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Grimalkins and their Relationship with Food

These passages are from my book The Most Ancient and Magical Clowder of Grimalhame. Where to acquire this publication are detailed below.

First published by Grimalhame Press 

©Angela Russell-MacGillesheathenach  All Rights Reserved

If you ask any Grimalkin what the most important thing about clowder life is, they will always answer with the word “food.” Food, apart from being necessary for survival, is perhaps one of the most important things about life in a clowder. There are always feasts at festivals, birthdays, kittenings, rituals and even funerals. Grimalkins love food. Every important moment is celebrated or commiserated with food. When a stranger enters a Grimalkin’s home, they are offered food and drink before even asking what that stranger wants. When Grimalkins arrive from other clowders, food is laid out before them. Food is a Grimalkin’s way of saying “hello, welcome to my home. I offer you my paw in friendship,” or “I have offended you. I am sorry. Please accept my apology in the way of this meal.” Food bridges gaps and helps forge friendships. It helps mend broken hearts and broken bonds. It makes strangers into companions and adversaries into allies. Food is the glue that keeps Grimalkin society together.

 

meat and mead

  Food can make love happen. For example if a tom wishes to court a queen, he will often cook for her. If it is the other way around, a queen may cook but she will often make clothes for him instead. It is true to say the way to a Grimalkin’s heart is through their stomach. If that tom is an exceptional cook, his courtship may end in divine union. Or children.

There are no strict rules about mealtimes at Grimalhame (or any other clowder). Communal mealtimes are served in the Central Council Chamber and a Grimalkin can choose to eat there, or make his or her own at home. Many like to attend the communal mealtimes just to socialise. There are four set times in which Grimalkins can eat in the chamber. Far Pavilions time is listed first in bold, then Earth time in normal typing to give you an idea of when we eat compared to human mealtimes. Don’t forget there are 30 hours in a day in our world.
Breakfast (07:00 -10:00/06:00 – 09:00) – on the breakfast menu there is porridge (with a selection of toppings including fruit, jam and honey), wholemeal toast, butter and jam, crumpets, bacon, eggs (poached, fried, boiled or scrambled), sausage, grilled tomatoes, fresh forest mushrooms, a mix of sweetened cereal with honey and milk, To drink – fruit teas, spring water and fruit cordial.
Lunch (14:00 – 17:00/12:00-14:00) – a selection of freshly baked wholemeal and seeded hlaf, cheese, haslet, soup (tomato, onion, vegetable, wild game, broth, carrot and kale, carrot and bean, and fish served with a trencher), wholemeal crackers with herb butter. To drink – spring water, fruit cordial, ale, wine.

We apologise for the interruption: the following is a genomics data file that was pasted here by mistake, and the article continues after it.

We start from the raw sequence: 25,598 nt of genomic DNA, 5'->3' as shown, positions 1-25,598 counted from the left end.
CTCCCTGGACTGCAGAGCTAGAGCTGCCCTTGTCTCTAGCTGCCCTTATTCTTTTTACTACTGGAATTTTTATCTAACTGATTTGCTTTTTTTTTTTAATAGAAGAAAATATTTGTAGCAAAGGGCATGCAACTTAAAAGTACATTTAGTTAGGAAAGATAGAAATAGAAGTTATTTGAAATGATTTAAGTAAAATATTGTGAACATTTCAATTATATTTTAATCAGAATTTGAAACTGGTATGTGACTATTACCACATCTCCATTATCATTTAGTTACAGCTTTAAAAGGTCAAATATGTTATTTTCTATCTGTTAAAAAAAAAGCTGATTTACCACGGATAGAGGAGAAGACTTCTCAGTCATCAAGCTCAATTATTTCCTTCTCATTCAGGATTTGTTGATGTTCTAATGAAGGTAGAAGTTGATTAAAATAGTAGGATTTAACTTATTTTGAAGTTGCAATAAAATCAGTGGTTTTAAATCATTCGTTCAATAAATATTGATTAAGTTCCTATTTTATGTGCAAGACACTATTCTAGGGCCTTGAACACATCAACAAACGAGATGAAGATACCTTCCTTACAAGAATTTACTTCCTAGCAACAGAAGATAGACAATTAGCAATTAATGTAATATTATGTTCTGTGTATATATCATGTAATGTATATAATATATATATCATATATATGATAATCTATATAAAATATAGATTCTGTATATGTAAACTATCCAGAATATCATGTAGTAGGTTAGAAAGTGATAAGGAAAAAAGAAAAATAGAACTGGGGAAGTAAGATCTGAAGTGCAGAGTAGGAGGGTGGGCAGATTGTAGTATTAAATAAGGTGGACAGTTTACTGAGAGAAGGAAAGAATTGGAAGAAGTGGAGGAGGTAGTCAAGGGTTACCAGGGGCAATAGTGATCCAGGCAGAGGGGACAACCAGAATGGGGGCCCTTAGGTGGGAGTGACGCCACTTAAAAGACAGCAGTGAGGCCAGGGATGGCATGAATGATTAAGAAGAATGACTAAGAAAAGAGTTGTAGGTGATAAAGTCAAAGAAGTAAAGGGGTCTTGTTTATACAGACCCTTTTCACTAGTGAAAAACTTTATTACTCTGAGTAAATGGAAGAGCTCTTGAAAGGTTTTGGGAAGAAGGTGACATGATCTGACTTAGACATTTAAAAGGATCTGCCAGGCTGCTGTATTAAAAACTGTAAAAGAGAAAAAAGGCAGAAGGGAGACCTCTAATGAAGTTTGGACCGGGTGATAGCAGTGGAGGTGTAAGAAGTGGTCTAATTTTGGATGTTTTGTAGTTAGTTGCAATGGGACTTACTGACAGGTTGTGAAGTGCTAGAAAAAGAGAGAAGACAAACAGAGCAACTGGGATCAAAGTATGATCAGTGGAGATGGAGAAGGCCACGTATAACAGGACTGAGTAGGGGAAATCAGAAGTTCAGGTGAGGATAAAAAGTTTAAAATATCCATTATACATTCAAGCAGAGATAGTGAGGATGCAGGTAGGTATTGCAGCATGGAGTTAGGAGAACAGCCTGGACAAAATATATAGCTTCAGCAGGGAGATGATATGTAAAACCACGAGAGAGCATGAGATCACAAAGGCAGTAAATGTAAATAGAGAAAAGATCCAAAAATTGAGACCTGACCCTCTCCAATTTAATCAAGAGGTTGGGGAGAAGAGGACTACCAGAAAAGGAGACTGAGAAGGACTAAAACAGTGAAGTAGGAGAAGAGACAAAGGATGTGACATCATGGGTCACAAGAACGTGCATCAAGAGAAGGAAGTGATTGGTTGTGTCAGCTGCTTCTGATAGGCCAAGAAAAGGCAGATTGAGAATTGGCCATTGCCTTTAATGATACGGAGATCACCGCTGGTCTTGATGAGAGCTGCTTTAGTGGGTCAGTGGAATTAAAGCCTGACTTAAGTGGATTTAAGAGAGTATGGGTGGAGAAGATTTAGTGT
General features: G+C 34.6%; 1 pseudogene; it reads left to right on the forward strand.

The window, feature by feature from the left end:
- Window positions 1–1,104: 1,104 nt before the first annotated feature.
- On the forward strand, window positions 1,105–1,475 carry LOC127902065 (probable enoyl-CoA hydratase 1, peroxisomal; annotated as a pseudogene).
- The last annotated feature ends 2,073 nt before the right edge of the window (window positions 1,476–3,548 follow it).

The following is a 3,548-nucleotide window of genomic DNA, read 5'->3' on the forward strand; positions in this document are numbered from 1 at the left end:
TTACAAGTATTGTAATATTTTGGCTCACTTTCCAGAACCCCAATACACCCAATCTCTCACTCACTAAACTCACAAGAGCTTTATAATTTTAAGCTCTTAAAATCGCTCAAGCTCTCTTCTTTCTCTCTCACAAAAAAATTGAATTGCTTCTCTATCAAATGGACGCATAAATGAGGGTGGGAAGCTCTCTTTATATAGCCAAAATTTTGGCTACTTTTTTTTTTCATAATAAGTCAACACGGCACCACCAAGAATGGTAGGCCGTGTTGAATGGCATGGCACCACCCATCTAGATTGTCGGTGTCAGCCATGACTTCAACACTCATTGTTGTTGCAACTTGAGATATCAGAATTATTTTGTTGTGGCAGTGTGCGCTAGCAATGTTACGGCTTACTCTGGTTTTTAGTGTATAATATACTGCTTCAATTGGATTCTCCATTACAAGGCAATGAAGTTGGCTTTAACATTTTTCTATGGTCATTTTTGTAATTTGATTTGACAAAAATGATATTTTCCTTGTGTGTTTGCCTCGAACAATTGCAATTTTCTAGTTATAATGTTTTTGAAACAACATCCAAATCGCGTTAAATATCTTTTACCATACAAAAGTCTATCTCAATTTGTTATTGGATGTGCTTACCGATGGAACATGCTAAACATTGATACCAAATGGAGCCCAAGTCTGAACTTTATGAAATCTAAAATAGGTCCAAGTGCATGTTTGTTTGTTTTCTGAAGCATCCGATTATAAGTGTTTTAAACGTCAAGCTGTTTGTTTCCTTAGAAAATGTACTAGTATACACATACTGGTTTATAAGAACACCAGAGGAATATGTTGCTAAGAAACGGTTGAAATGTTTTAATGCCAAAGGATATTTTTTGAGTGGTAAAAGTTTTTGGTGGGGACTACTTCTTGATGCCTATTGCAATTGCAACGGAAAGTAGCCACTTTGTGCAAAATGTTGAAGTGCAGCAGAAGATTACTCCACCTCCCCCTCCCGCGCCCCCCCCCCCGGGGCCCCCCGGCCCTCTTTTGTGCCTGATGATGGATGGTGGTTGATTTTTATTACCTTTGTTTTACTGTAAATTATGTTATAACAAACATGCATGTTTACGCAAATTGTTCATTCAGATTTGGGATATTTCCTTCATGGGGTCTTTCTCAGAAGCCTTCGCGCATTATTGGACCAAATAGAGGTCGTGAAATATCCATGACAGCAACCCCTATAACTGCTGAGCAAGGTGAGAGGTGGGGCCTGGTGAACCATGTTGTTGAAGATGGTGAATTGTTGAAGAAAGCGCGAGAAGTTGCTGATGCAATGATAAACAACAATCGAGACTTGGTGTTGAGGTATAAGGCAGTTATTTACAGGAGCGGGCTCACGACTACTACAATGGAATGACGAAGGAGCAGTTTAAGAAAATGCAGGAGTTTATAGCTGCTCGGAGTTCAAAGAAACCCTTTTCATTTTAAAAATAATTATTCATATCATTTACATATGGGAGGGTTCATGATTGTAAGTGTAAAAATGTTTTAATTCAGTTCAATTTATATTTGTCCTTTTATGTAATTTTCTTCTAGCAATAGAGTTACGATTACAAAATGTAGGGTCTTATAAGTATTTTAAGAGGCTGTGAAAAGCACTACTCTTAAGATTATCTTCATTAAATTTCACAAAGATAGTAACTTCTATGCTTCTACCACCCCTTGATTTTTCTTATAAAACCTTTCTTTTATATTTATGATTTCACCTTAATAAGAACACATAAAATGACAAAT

Dinner (19:00 – 22:00/16:00 – 18:00) – Grimalhame stew (meat with carrots, swede, leeks, peas and dumplings), roast pheasant (or whatever bird is available) with buttered vegetables, steamed/roasted/grilled fish (pike, trout, perch, with herb sauce, pot pie roast/mashed/boiled potatoes, fruit crumble with spiced custard or cream. To drink – metheglin, bragget, ale, mead, tea, fruit cordial, spring water, wine.
Supper (24:00 – 27:00/20:00 – 22:00) – hot milk spiced with cinnamon and honey, posset, a selection of sweet biscuits (sweetmeal, ginger, barley). To drink – hot milk spiced with cinnamon and honey, posset, fruit tea, almond milk.

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  Of course, this is just a small selection of what is on offer during mealtimes. The cooks make sure there is something for everyone at the table and quite often they will just throw ingredients together and hope whatever comes out of the oven or the pot is edible.

The Grimalkin Pantry

  A Grimalkin pantry is no different from the food stores in the main clowder kitchen. Here you will find jars and containers of every description. A Grimalkin’s food store is never empty, even in the lean months of winter. The Great Arcadian Forest, surrounding country, and the lakes, rivers and fish ponds provide food for the clowders and settlements all year round, especially in the autumn when the boughs are heavy with fruits and nuts.

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We will often make our own jams and preserves whenever possible. Pickling is also a must during the autumn when preparing food that will last for months is essential. Onions and other vegetables such as kale, cauliflower, cabbage and gherkins are grown in the clowder gardens and out in the nearby forest and are a seasonal must for soups and casseroles. Come spring, it is not uncommon to be served last season’s pickles and preserves with every meal. We detest waste and will often foist pickles and jams on unwilling guests just to try to get rid of them.